Classic database/transaction approaches to Consistency choose to emphasize read-write semantics. To preserve Read-Write-Consistency, you lock the data. We've been at this for over 30 years. What I see happening in loosely-coupled systems is identical to how businesses operated 150-200 years ago when messages were sent with couriers running across the city between businesses. You allocated (i.e. reserved) the ability to perform an operation and then later on you would take the confirming step to ensure the completion of the work. Today, you make a reservation at a hotel and then later on you show up to complete the operation. What is the definition of consistency in this world? It is the successful remembering of the reservation and then keeping a room for you. The reserved room count is not locked waiting for you to decide if you want the reservation, waiting for you to cancel, nor while waiting to see if you show up. The definition of consistency evolves to one that is explicitly including independence and loose-coupling.
A really good paper on this concept is: Isolation Support for Service-based Applications. In this paper, Paul Greenfield et al argue that predicates are the best expression of the isolation required while performing long-running work that spans loosely-coupled (SOA) systems. For example, my work may allocate $200 from your bank account because it is supposed to be mine if the cooperative work we are doing commits. Your bank account balance does not get locked, just $200 of it is encumbered pending the outcome of our cooperative work.
This bends the definition of both Consistency and Availability. Usually, they are considered as providing Read-Write semantics and so they are implemented with locking. If you provide operation semantics, this just changes the form of locking and changes the form of consistency and isolation. I first saw this from Pat O'Neil in The Escrow Transaction Method published in 1986. In this paper, Pat observes that the use of operations, and operation-logging can increase concurrency. At Tandem, we did this in the late 1980s to allow addition and subtraction to have special behavior to improve our TPC-B benchmark numbers. What we did was detect when a SQL operation was an addition or subtraction to a field of a record. We would log a "+30" or "-50" as the operation in the transaction's log. We would also keep a worst-case lower-bound and a worst-case upper-bound for the field's value based on it's committed value combined with the pending (not yet committed nor aborted) transactions. We would manage that the field would remain within the accepted bounds. If you performed a "+30" and then later on aborted the transaction, the act of aborting the operation would subtract 30. In this way, all the transactions would correctly perform their operations but we could run MANY transactions concurrently against a very hot-spot value. Of course, an attempt to read the value would shut everything down, wait for the pending transactions to settle, show the underlying result, and then let the chaos resume. This was a very successful technique for coping with highly-concurrent commutative operations (in this case addition and subtraction) against a hot-spot value.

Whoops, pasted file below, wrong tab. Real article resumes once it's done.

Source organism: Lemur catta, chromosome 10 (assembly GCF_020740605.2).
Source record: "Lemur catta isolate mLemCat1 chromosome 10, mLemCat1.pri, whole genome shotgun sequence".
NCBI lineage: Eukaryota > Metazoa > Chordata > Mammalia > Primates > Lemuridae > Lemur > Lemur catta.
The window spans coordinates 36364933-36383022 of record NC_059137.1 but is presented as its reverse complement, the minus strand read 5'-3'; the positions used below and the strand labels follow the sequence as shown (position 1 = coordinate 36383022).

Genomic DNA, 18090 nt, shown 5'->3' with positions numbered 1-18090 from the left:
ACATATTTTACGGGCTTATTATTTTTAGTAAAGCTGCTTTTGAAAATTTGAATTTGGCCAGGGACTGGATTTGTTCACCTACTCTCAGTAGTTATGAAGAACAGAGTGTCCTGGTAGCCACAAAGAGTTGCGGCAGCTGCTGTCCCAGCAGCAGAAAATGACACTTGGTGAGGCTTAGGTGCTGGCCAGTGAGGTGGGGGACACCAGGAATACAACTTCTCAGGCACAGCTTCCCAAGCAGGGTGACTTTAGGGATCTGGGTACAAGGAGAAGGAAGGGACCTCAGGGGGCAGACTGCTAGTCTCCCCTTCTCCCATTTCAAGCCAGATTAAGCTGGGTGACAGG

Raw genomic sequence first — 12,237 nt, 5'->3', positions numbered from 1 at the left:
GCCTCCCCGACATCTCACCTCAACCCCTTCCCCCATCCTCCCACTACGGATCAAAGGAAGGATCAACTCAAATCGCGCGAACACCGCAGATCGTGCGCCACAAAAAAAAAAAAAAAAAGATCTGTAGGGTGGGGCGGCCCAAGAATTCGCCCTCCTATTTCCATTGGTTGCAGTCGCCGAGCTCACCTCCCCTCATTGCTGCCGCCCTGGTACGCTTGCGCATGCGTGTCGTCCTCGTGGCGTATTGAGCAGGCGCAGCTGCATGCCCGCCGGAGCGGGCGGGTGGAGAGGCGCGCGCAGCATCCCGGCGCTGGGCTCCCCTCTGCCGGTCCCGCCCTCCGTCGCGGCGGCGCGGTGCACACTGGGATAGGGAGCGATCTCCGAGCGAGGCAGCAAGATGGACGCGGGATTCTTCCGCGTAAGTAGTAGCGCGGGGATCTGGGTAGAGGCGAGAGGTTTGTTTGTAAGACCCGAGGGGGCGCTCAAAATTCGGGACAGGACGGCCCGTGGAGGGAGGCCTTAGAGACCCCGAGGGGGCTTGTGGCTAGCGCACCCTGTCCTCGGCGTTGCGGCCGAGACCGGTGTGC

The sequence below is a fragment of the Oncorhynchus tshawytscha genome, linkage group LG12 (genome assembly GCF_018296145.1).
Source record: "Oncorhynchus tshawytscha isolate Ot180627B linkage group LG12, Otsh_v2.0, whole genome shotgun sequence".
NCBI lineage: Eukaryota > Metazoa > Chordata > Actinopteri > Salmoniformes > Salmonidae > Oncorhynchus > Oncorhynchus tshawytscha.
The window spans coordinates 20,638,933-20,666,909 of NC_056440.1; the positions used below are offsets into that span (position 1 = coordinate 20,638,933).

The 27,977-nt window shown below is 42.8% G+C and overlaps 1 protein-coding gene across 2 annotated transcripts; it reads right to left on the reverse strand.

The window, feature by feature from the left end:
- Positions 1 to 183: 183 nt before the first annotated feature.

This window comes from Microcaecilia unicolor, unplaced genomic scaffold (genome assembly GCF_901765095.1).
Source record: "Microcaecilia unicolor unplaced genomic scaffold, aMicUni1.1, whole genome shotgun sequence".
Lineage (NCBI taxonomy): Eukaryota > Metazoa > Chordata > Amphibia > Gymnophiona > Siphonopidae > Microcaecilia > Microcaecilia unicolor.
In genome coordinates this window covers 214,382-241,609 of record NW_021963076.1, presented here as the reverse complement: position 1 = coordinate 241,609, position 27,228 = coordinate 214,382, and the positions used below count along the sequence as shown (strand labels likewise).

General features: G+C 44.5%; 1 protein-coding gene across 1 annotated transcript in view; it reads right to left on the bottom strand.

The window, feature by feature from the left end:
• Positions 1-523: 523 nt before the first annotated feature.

Nowadays, we see this same technique applied at a different granularity. If you move away from thinking about locking data at distance and move towards ensuring the ability to perform a reserved operation, you think about this differently. This is why you can reserve a king-sized non-smoking room but not (typically) reserve room 301. What is being promised is a member of a fungible category of rooms. It is a different promise of consistency.
My recent post "Memories, Guesses, and Apologies" plays off of what I see happening in an increasing fashion. More and more, I see businesses being willing to loosen Consistency even more than what I was describing above. They are willing to occasionally give the wrong answer because it is more cost-effective.
In the presence of imperfect availability of knowledge, a business is forced to choose between closing down service (reducing availability of the service), over-booking, or over-provisioning. Indeed, if multiple systems (or humans) are extending commitments independently, they must choose between over-booking, over-provisioning, or some unknown balance between them. If I have 10,000 widgets to sell and 100 salespeople, I could allocate 100 to each sales-person and know that I have not over-booked if they go out and independently sell the widgets. To do this, though, I am almost certain to need extra inventory for the sales-people that don't sell all 100 of their widgets. Indeed, for most businesses, this is a ridiculously expensive proposition. So, an analysis is done on the statistics, a cost of over-booking is calculated, and allocations are given based on the expectations of selling the 100,000 widgets. The loosely-coupled algorithm explicitly allows for a probability of over-booking based on its cost-benefit. This is a relaxation of the definition of Consistency to cope with the realities of the CAP Conjecture.
It is essential to approach computing as a means to support business, not a religious fervor. I don't think that it is "wrong" to relax consistency, I think it is important to understand the business trade-offs and apply the technology realities to support the business effectively.